If you were to approach 100 people on the street and ask each one to recite from any narrative poem, the odds are that maybe one of them could get off a few lines of "Hiawatha" or "The Raven." But if you were to suggest that they could include the works of Theodore Geisel, a.k.a. Dr. Seuss, the chances are that most born after 1950--or everyone with children--could get off not just a few lines but perhaps whole book-length poems. He is, without doubt, the best-known American narrative poet of the last half of the 20th century. And not just best-known: he's one of the best.
In "The Annotated Cat: Under the Hats of Seuss and His Cats," Philip Nel helps us understand just why Dr. Seuss has captured the imaginations of several generations of readers--and their parents. Nel's line-by-line analyses and explanations illuminate precisely how Seuss created his masterwork. We are treated to rough sketches and first drafts. We see the Cat's antecedents, especially the Katzenjammer Kids, Krazy Kat (more for Ignatz than Krazy) and Felix the Cat (for the bow tie). We get literary criticism and history: it took Seuss a year and a half to write and draw "Cat"--he once described the writing process as like "being lost with a witch in a tunnel of love." Not that Seuss minded hanging out with the bad guys--in fact, Nel says that the unconventional and subversive author identified most strongly with his most mischievous characters. After all, Seuss's license plate read grinch.
When "Cat" was finally published in 1957, it actually came out in two versions. The edition sold to the public took off immediately; in four years it sold 2 million copies. But the school version didn't sell nearly as well. Many reading teachers preferred the predictable stodginess of "See Spot Run," and refused to switch. Not that Seuss ever lacked defenders--and not all of them were in the second grade. One of the earliest was language maven Rudolf Flesch, the author of "Why Johnny Can't Read." But not even Flesch was able to explain the elusive, albeit obvious, charm of "The Cat in the Hat": "What exactly is it," he asked, "that makes this stuff immortal? I don't know. There is something about it--a swing to the language, a deep understanding of the playful mind of a child, an indefinable something that makes Dr. Seuss a genius pure and simple." Pure maybe, simple certainly not.
Whatever we make of "The Cat in the Hat," we cannot call it an accident. Watching Seuss revise is a lesson any writer or artist could benefit from. When the Cat says he knows some new tricks and offers to show them to the two children whose home he has invaded, Seuss began by making him say, "I can show them to you." He crossed out "can" and substituted "Let me." Then he crossed that out and penciled in "I will." Suddenly, the Cat is in focus--and in command. Showing us how Seuss worked--showing him assemble the cat line by line in ink and print--is the coolest gift this "Annotated Cat" could give us. Looking over the shoulder of a master, we learn the true meaning of the words "It is fun to have fun, but you have to know how." Boy, did he know how.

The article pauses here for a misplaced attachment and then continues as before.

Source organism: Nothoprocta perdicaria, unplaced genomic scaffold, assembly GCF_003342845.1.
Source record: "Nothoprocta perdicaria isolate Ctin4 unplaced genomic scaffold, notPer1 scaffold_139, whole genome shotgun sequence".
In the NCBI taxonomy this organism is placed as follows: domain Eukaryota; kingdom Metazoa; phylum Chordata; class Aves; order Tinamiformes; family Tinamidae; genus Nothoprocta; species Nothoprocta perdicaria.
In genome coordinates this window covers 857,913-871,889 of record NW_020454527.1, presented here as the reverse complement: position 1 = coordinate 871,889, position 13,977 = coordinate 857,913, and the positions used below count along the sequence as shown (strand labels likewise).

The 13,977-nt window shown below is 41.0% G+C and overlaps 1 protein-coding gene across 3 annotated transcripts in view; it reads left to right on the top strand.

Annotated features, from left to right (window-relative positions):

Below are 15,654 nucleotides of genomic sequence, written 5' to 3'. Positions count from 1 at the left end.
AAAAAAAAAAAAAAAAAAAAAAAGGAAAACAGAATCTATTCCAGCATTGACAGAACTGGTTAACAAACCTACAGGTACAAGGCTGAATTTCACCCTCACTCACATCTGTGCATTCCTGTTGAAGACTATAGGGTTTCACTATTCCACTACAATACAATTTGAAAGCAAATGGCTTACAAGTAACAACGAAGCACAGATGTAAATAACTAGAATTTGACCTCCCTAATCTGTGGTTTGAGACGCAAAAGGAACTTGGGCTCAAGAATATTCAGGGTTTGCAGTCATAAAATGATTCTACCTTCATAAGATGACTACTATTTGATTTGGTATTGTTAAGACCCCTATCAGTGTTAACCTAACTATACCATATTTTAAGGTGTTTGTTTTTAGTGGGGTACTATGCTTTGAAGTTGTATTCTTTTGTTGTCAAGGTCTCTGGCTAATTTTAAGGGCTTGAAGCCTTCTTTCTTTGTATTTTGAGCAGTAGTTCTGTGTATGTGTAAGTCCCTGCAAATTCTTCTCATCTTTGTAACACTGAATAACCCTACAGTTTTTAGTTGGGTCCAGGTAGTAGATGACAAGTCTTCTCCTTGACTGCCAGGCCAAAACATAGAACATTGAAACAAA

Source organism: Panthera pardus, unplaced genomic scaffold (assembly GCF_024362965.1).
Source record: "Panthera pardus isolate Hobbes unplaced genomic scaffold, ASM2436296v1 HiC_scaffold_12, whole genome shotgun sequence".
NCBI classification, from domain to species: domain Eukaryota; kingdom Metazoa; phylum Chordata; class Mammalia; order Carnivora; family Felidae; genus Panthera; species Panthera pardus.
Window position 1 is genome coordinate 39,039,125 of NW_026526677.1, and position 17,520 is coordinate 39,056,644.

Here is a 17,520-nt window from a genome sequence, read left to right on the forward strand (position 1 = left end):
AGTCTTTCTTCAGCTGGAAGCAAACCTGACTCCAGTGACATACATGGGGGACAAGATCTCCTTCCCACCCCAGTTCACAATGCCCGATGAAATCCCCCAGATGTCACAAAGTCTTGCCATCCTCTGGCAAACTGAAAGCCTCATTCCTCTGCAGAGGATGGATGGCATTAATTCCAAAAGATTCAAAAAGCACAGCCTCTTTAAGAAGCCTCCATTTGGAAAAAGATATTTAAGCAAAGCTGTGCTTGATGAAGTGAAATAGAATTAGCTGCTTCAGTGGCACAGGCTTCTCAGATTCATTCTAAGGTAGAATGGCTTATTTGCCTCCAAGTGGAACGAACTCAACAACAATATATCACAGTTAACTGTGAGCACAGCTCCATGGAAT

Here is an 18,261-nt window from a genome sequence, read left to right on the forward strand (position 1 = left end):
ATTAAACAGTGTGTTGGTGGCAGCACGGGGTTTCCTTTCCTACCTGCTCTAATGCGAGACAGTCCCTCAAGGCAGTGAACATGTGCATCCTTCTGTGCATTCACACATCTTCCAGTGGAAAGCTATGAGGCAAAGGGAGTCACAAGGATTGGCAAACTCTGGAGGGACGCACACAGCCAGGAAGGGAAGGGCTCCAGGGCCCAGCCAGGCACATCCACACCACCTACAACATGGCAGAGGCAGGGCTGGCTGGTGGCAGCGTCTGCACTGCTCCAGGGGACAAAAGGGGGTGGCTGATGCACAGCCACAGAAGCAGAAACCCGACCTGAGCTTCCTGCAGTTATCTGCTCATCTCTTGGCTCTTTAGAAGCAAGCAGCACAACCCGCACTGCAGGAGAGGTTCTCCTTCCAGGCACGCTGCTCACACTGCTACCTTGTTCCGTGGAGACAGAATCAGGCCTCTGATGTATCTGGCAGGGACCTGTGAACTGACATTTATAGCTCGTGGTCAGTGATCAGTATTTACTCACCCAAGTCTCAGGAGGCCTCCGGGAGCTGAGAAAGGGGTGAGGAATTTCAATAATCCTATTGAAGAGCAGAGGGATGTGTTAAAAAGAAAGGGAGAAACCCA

Yet when something is as much fun as "The Cat in the Hat," it's hard to take it seriously, to think of it as poetry. But how many poets do you know who can sustain a book-length poem using a vocabulary list of only 236 words--only one of them more than two syllables--and not make it look like a stunt? Because the fact is, when we read "The Cat in the Hat," we are not thinking anapestic dimeter, we are not marveling at the ease with which Seuss manipulates this first-grade vocabulary list. Instead, we are lost in the cat's effort to balance two books and a fish and little toy ship and some milk on a dish! We are hypnotized by the struggle to contain Thing One and Thing Two before they can destroy the house. (And yes, some of us are hypnotized by the book's unanswered questions: what is the boy's name, and what sort of mother leaves two young children home alone "for the day"?) But most remarkably, we are hypnotized night after night after night. This is a story that never goes stale, and what is that if not art?